TechRepublic member MikeKavenagh, a senior knowledge systems engineer, submitted the topic for this pop quiz. If you’d like to suggest a topic for an upcoming quiz, please send us a note.

The situation
Here’s what Mike wrote: “I have a C program (blackbox) that produces a text file that I would like to send via e-mail as an attachment. The program has enough information to construct an e-mail address and can issue a command line statement via the System function. (This task can easily be accomplished in UNIX using the ‘mail’ command at the command line.)”

The challenge:
Mike wants to know: “How can I use Outlook or something similar (running on Windows NT) to e-mail a text file from this C program?”
We’re awarding gift certificates worth $25 to both Woody McKay and Tom Lundin.
The solutions
Thanks to Tim Gooch, C developer and all-around cool IT guy, for helping us evaluate the solutions to this pop quiz.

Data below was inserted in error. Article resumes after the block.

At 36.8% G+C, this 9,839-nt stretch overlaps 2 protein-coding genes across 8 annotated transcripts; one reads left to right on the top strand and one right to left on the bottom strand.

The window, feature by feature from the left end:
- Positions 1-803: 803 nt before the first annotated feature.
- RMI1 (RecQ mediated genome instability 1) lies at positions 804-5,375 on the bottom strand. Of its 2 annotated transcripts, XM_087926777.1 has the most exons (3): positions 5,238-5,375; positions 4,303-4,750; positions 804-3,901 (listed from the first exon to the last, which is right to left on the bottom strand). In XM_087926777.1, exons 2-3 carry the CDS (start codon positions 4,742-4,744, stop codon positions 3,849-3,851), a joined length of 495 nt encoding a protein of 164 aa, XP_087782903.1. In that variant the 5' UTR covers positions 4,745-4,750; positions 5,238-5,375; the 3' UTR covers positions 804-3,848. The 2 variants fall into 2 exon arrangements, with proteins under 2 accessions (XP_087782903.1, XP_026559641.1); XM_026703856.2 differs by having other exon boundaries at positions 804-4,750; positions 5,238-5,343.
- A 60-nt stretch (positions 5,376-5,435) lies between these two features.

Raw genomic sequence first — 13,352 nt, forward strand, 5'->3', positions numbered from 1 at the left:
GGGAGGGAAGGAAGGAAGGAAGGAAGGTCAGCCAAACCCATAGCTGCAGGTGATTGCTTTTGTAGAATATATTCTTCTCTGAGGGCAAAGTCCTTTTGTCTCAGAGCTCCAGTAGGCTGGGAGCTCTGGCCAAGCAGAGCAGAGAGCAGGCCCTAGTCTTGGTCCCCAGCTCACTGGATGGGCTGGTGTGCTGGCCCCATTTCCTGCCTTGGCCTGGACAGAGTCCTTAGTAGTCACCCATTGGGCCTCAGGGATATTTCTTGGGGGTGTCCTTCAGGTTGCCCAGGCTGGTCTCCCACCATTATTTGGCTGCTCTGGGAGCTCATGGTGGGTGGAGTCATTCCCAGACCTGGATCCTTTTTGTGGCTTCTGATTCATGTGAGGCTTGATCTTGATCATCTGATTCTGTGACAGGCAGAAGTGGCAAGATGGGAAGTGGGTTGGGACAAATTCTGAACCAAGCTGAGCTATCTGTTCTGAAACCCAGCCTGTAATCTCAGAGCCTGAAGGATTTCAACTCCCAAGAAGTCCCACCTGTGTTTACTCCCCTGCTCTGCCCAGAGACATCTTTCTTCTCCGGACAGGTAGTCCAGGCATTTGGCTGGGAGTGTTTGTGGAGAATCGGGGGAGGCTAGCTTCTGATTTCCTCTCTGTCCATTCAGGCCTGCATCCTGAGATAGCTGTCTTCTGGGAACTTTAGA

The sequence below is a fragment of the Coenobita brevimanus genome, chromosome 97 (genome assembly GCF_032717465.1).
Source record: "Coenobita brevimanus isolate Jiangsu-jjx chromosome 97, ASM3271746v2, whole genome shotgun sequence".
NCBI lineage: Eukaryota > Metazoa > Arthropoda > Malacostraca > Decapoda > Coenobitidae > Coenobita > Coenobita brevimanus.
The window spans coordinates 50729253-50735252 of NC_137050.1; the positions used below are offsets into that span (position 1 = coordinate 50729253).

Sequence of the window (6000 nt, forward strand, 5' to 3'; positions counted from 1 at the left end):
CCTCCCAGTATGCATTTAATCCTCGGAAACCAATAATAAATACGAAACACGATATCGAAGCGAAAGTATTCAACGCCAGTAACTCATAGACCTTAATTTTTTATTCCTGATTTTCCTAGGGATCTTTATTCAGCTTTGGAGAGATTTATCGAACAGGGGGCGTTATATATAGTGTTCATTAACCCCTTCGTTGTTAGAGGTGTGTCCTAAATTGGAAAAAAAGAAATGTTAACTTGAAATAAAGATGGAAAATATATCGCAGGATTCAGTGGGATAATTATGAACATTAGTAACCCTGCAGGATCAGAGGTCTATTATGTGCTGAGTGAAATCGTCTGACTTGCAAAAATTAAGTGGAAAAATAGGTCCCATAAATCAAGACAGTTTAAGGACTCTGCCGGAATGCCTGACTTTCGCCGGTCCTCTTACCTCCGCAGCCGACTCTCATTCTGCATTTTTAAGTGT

According to Tim, if Mr. Kavenagh doesn’t want to modify his “C” program or build a new one, the answer that probably answers the question most directly is this one from TechRepublic member Woody McKay, who wrote: “Man! This is such an easy question. Many people use command line e-mailer programs just like the UNIX SENDMAIL program. As a matter of fact, there is a SENDMAIL for NT that can be used from the command line. Another is BLAT, which also e-mails attachments. I use these to e-mail reports built from programs and such. If needed, I can supply the URLs for these and others.”